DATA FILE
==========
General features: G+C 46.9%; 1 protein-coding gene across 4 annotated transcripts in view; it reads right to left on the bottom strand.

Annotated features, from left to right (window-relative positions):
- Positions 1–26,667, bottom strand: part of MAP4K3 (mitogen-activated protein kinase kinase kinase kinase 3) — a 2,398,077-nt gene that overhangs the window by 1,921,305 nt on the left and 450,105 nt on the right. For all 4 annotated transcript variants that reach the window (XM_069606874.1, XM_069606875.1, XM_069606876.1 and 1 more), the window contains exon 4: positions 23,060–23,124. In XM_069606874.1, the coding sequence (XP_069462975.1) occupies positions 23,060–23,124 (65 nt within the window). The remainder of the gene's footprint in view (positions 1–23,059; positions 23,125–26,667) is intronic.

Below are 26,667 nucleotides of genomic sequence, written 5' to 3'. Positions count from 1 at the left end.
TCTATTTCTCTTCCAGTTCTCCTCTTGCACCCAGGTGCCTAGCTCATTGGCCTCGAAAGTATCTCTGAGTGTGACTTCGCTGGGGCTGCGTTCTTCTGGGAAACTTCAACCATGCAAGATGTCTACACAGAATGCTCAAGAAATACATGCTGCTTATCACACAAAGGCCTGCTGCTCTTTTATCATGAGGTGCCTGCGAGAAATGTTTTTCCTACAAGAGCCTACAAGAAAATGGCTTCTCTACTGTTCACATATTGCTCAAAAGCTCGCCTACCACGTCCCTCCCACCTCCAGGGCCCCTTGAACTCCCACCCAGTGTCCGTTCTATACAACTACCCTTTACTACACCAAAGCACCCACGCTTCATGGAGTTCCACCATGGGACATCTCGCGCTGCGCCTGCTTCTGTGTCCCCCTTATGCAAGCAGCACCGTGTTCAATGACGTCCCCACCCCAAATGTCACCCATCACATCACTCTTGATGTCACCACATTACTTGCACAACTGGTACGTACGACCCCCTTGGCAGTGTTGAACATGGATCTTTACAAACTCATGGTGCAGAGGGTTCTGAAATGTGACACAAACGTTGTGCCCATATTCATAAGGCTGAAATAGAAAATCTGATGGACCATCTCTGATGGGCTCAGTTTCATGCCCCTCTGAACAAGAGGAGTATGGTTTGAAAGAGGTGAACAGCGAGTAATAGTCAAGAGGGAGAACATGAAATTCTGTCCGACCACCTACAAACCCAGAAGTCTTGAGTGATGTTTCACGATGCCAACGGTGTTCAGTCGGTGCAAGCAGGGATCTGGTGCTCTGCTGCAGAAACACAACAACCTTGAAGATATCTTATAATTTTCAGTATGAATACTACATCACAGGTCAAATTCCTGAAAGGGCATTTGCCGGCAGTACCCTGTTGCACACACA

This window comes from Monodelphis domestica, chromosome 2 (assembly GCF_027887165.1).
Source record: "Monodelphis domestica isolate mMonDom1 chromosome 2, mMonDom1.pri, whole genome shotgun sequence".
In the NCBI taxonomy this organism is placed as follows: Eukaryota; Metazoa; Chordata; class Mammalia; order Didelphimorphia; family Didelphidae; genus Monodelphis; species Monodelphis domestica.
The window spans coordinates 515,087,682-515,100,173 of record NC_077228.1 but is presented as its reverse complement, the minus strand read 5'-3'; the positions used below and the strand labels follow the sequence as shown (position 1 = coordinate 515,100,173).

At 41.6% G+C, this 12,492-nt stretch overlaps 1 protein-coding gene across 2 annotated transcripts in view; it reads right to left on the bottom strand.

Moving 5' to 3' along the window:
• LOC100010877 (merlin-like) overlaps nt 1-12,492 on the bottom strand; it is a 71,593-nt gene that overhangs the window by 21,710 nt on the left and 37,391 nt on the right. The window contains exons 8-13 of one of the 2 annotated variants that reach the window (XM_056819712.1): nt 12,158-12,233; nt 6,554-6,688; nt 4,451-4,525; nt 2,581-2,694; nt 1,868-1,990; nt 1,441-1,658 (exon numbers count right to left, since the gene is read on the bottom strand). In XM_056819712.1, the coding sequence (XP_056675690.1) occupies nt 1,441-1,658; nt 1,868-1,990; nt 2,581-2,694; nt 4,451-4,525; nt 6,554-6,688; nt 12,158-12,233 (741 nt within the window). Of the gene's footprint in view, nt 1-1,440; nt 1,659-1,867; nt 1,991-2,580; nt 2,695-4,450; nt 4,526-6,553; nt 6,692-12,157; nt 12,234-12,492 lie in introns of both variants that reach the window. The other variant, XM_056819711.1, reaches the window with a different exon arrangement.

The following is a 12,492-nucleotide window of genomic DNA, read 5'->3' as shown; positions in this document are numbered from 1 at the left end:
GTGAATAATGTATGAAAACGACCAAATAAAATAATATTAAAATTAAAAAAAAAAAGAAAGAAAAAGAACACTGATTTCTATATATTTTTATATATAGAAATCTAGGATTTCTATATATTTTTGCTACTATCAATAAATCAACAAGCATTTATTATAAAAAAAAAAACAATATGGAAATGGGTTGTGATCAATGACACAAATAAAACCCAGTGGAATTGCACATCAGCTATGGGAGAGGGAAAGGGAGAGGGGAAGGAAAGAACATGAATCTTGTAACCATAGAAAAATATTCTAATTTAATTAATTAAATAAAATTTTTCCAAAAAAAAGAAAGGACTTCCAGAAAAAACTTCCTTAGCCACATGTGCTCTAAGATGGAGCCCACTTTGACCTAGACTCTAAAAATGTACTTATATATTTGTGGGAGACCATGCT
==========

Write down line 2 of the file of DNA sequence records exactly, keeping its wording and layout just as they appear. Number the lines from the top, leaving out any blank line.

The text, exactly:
Annotated features, from left to right (window-relative positions):